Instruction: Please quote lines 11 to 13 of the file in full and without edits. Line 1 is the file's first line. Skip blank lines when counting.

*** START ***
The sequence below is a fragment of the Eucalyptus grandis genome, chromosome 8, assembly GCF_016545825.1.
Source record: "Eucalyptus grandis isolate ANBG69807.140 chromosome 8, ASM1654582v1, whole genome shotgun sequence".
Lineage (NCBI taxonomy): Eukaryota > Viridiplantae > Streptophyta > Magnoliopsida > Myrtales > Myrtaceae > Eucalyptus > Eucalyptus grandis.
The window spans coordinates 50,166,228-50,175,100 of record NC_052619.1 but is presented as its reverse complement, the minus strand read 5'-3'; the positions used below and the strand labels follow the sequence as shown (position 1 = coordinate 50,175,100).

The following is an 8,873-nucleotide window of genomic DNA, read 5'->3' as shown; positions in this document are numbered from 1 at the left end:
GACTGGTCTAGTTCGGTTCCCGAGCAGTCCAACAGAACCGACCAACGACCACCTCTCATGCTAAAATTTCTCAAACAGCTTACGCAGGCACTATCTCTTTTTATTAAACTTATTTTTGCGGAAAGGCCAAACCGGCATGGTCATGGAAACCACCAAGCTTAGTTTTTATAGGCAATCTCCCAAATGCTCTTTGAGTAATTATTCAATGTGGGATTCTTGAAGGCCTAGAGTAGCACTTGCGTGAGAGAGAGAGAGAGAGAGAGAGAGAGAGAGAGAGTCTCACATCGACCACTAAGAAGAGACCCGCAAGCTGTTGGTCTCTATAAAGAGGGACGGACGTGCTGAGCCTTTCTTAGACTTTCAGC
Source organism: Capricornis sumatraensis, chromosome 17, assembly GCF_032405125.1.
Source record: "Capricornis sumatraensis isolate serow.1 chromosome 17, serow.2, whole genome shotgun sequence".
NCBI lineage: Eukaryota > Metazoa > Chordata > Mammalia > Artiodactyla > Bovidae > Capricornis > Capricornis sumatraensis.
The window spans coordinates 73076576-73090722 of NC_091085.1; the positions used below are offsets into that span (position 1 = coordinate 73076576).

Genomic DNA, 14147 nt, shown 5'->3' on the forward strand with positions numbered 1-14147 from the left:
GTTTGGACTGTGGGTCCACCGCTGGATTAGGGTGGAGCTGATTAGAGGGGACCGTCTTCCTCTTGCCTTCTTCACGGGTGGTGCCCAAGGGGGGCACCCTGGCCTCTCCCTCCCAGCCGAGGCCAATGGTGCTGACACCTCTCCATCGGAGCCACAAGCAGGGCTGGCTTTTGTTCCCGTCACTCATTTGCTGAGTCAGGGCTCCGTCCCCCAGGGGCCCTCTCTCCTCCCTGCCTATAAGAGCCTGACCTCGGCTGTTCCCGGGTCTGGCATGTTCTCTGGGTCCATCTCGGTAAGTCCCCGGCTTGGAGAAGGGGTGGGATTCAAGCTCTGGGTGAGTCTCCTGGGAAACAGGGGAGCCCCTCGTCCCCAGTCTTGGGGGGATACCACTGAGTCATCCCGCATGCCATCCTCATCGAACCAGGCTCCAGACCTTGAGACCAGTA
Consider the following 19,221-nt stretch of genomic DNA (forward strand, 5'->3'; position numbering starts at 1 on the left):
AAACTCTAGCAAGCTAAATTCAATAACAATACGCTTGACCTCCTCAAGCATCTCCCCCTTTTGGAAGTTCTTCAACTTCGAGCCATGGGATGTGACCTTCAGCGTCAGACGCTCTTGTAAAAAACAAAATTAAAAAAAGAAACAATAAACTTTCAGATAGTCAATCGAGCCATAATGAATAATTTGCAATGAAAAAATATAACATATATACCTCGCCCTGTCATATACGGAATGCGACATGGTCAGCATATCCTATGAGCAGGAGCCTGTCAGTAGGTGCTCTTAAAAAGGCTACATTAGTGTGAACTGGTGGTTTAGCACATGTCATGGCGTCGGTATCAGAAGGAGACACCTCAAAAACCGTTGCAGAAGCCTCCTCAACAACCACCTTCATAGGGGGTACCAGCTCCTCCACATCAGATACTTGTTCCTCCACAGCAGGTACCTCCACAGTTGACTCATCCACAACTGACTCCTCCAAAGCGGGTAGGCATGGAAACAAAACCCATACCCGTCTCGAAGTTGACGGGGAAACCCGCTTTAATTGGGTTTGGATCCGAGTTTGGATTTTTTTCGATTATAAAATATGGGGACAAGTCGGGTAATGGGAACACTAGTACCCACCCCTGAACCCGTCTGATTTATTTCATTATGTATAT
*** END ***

Genomic DNA, 14147 nt, shown 5'->3' on the forward strand with positions numbered 1-14147 from the left:
GTTTGGACTGTGGGTCCACCGCTGGATTAGGGTGGAGCTGATTAGAGGGGACCGTCTTCCTCTTGCCTTCTTCACGGGTGGTGCCCAAGGGGGGCACCCTGGCCTCTCCCTCCCAGCCGAGGCCAATGGTGCTGACACCTCTCCATCGGAGCCACAAGCAGGGCTGGCTTTTGTTCCCGTCACTCATTTGCTGAGTCAGGGCTCCGTCCCCCAGGGGCCCTCTCTCCTCCCTGCCTATAAGAGCCTGACCTCGGCTGTTCCCGGGTCTGGCATGTTCTCTGGGTCCATCTCGGTAAGTCCCCGGCTTGGAGAAGGGGTGGGATTCAAGCTCTGGGTGAGTCTCCTGGGAAACAGGGGAGCCCCTCGTCCCCAGTCTTGGGGGGATACCACTGAGTCATCCCGCATGCCATCCTCATCGAACCAGGCTCCAGACCTTGAGACCAGTA
Consider the following 19,221-nt stretch of genomic DNA (forward strand, 5'->3'; position numbering starts at 1 on the left):